Let's take the last example and add inline styles:

<!DOCTYPE html>
<html lang="en">
<head>
  <meta charset="UTF-8">
  <title>Main file index.html</title>
</head>
<body>
  <p style="color: red; font-size: 20px;">A paragraph with a font size of 20 pixels. The text is written in red.</p>
</body>
</html>

Selectors

Selectors are the cornerstone of all of CSS.

"The styles aren't as important as that to which they are applied" © Folk Wisdom

You can choose the elements to which the styles will be applied using selectors. This is an extremely powerful and flexible tool that enables you to choose not just by tag, but also by class, ID, mouse hovering, different attributes, or simply select only even or odd elements, etc.

Each selector is a topic for an entire course. Currently, we're interested in three main selectors, which can call basic selectors:

  • Tag selector. We used this selector throughout the whole lesson. The goal is simple: simply specify the tag that the styles will be applied to
  • Class selector. If you only want to select specific elements in HTML, you can give the tag a class with whatever name you like and add styles using the .class-name construct
  • ID selector. This is another case of selecting by an additional attribute of a tag. The main difference is in the HTML itself - the ID cannot be repeated within the same page. Each name can be used only once. Because of this, there's no way to set styles for an identifier and then use it on other elements. To select an ID, we use the construction #id-name, i.e., a # followed by the name of the ID

Let's look at all three selectors with a real example:

index.html

<!DOCTYPE html>
<html lang="en">
<head>
  <meta charset="UTF-8">
  <title>Main file index.html</title>
  <link rel="stylesheet" href="../css/main.css">
</head>
<body>
  <main class="content">
    <h1 id="main-title">Heading with id</h1>
    <p>Just a paragraph without a class or identifier</p>
  </main>
</body>
</html>

main.css

#main-title {
  color: white;
  font-size: 20px;
  text-align: center;
}

.content {
  background-color: black;
}

p {
  color: white;
}

After applying these styles, you'll get the following:

  • Black background in the main section. We used content class and the .content selector for this
  • The first level header is white, with a font size of 20 pixels, and is centered. The header has the ID main-title, so we were able to use the #main-title ID selector to add styles
  • All paragraphs will have white text. The tag selector was used for this purpose

Nesting selectors

When it comes to real development, it isn't always possible to use only these three kinds of selectors in the way that you've just learned. We often need to limit the area to which the styles will be applied. Let's look at an example.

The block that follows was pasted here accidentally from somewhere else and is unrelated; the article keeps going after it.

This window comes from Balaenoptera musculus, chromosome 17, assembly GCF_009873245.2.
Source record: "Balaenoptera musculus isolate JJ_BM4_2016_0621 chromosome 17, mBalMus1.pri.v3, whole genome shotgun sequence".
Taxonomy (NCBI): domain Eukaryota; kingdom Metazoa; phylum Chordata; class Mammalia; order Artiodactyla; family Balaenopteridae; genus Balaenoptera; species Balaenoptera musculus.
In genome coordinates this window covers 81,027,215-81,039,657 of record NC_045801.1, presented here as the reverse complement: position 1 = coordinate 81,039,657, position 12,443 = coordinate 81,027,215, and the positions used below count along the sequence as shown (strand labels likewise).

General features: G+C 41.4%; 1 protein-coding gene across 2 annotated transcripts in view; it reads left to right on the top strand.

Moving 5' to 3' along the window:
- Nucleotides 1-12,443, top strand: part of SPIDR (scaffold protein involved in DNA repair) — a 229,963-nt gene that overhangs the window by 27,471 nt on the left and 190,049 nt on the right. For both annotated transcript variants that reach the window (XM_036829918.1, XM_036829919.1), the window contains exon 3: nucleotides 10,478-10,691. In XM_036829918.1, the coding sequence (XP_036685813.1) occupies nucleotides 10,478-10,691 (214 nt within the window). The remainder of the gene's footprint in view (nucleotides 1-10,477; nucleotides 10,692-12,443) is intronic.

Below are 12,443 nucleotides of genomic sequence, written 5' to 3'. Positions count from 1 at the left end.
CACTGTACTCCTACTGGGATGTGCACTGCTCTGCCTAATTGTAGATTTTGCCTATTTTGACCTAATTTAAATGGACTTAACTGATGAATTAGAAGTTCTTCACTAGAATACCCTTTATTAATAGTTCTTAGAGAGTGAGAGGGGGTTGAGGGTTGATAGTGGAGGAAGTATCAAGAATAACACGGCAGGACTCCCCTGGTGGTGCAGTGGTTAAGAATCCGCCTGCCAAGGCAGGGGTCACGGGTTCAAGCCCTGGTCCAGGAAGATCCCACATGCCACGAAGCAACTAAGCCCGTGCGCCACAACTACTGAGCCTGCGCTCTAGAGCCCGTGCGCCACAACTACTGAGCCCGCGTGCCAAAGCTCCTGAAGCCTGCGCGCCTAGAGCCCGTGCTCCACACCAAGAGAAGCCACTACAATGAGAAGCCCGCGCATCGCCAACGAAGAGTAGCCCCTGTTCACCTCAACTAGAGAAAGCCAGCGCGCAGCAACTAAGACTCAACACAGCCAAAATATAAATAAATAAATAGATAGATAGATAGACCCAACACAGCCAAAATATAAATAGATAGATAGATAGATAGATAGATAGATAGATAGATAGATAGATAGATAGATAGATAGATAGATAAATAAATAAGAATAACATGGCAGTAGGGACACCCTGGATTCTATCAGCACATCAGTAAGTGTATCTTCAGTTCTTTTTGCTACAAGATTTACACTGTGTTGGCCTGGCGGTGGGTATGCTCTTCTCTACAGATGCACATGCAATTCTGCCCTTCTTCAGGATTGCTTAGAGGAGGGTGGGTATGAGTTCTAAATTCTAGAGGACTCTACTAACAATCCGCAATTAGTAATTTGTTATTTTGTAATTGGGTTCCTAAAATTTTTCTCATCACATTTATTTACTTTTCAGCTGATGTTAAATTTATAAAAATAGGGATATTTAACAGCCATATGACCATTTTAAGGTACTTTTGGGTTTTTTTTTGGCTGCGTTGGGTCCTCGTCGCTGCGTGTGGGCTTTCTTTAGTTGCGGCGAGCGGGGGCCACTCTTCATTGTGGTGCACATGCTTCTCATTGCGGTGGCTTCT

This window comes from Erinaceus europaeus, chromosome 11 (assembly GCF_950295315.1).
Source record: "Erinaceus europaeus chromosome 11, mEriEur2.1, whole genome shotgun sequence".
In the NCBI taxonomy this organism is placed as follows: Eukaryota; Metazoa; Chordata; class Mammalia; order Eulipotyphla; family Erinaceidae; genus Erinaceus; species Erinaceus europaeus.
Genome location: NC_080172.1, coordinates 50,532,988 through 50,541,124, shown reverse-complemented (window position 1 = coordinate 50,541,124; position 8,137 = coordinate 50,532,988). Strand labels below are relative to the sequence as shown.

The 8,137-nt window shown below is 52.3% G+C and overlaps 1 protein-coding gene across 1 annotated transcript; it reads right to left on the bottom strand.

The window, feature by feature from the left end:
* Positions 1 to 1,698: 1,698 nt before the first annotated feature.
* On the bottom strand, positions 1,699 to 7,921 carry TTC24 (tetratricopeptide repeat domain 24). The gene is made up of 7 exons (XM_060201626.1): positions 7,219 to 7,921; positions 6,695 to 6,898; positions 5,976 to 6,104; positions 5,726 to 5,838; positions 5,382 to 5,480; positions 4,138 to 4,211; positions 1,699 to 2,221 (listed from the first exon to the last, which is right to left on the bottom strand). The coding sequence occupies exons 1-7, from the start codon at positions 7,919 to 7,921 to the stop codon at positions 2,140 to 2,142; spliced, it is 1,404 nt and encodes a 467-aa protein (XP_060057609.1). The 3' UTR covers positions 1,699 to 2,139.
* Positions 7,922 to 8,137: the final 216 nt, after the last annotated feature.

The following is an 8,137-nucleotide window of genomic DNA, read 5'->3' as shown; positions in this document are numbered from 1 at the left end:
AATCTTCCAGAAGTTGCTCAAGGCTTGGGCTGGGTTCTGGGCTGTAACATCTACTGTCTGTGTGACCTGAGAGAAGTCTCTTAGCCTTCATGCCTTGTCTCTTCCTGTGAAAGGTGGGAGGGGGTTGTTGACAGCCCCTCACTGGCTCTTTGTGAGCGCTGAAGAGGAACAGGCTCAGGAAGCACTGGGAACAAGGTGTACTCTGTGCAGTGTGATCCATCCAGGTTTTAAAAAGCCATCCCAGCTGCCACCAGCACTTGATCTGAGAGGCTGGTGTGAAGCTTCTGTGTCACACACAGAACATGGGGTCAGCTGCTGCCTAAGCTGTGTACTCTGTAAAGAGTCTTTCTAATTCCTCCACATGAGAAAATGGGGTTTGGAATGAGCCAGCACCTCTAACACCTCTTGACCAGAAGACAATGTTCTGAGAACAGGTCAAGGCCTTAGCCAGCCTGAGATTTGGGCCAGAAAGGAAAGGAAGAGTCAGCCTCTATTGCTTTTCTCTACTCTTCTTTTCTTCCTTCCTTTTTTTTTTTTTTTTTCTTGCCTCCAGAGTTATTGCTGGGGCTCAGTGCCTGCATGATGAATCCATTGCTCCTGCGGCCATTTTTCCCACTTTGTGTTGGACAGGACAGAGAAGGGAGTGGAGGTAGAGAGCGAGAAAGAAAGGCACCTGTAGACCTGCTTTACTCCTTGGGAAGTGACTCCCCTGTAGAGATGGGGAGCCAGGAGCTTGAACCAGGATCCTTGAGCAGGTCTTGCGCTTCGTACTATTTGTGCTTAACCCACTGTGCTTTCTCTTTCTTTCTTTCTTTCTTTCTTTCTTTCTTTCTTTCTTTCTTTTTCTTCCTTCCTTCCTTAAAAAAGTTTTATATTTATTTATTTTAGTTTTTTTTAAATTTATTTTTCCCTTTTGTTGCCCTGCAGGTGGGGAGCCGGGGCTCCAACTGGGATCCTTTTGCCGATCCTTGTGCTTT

<section class="news">
  <h2>News</h2>

  <article>
    <h2>Headline №1</h2>
    <p>Text</p>
  </article>

  <article>
    <h2>Headline №2</h2>
    <p>Text</p>
  </article>
</section>

<section class="stories">
  <h2>Stories</h2>

  <article>
    <h2>Story №1</h2>
    <p>Text</p>
  </article>

  <article>
    <h2>Story №2</h2>
    <p>Text</p>
  </article>
</section>

How do you get more news headlines? You can add a different class for each headline in the news. This is a good solution if you don't have a lot of news or if you don't need to enter new header styles for each section like this.

A simpler solution would be to use nested selectors. First, let's see how to solve our problem:

.news article h2 {
  font-size: 32px;
}

Let's look at what kind of selector was given. Here we specified a combination of three selectors: .news, article, and h2. You already know each of them individually. By separating them with a space, we've told the browser to "take all the h2 headers from the article that's inside the element with the news class, and apply styles to it." Read the selectors from right to left. This approach is called selector nesting. You can combine anything and go as deep as you like.

It's important to note that for convenience's sake, don't use too much nesting. Try to nest no more than 2 or 3 selectors.

It's important to understand that notation like .news article h2 will select all second-level headers in all article tags that lie within the block with the .news class. Let's modify the layout a bit to check it out.

<section class="news">
  <h2>News</h2>

  <article>
    <h2>Headline №1</h2>
    <p>Text</p>
  </article>

  <article>
    <h2>Headline №2</h2>
    <p>Text</p>
    <section>
      <h2>Related news</h2>

      <article>
        <h2>Related news №1</h2>
        <p>Text</p>
      </article>

    </section>
  </article>

</section>

We've added a "Related news" block to the second bit of news. The best part is that our font-size: 32px; the rule will apply to both the "Related News" title and the "Related News №1" title. This is so that both headers, which are in the block with the .news class, are somehow included within the article tags.

This type of selector is called a context or descendant selector. We use it to select all the descendants that are found inside the selector on the left.

descendart combinator

So, how do we select only those headlines that relate directly to the news and not to similar news or headlines in other sections? This is where the child selector comes in. Its purpose is to select only those elements that are directly inside the block we need. Without taking into account all the other nesting. We use the > symbol to specify this selector. Let's specify that we need only those article tags that are inside .news, and we need the headlines that are inside those article tags. This is done as follows:

.news > article > h2 {
  font-size: 24px;
}

Now, the font size for the "Related News" and "Related News №1" headers will not be increased because we've given a more specific selector.

child combinator


Do it yourself

  • Create index.html and style.css on your computer. Link a styles file. Mark up any text you like and use the properties we've learned in this lesson to format the text
  • Try copying the examples in this lesson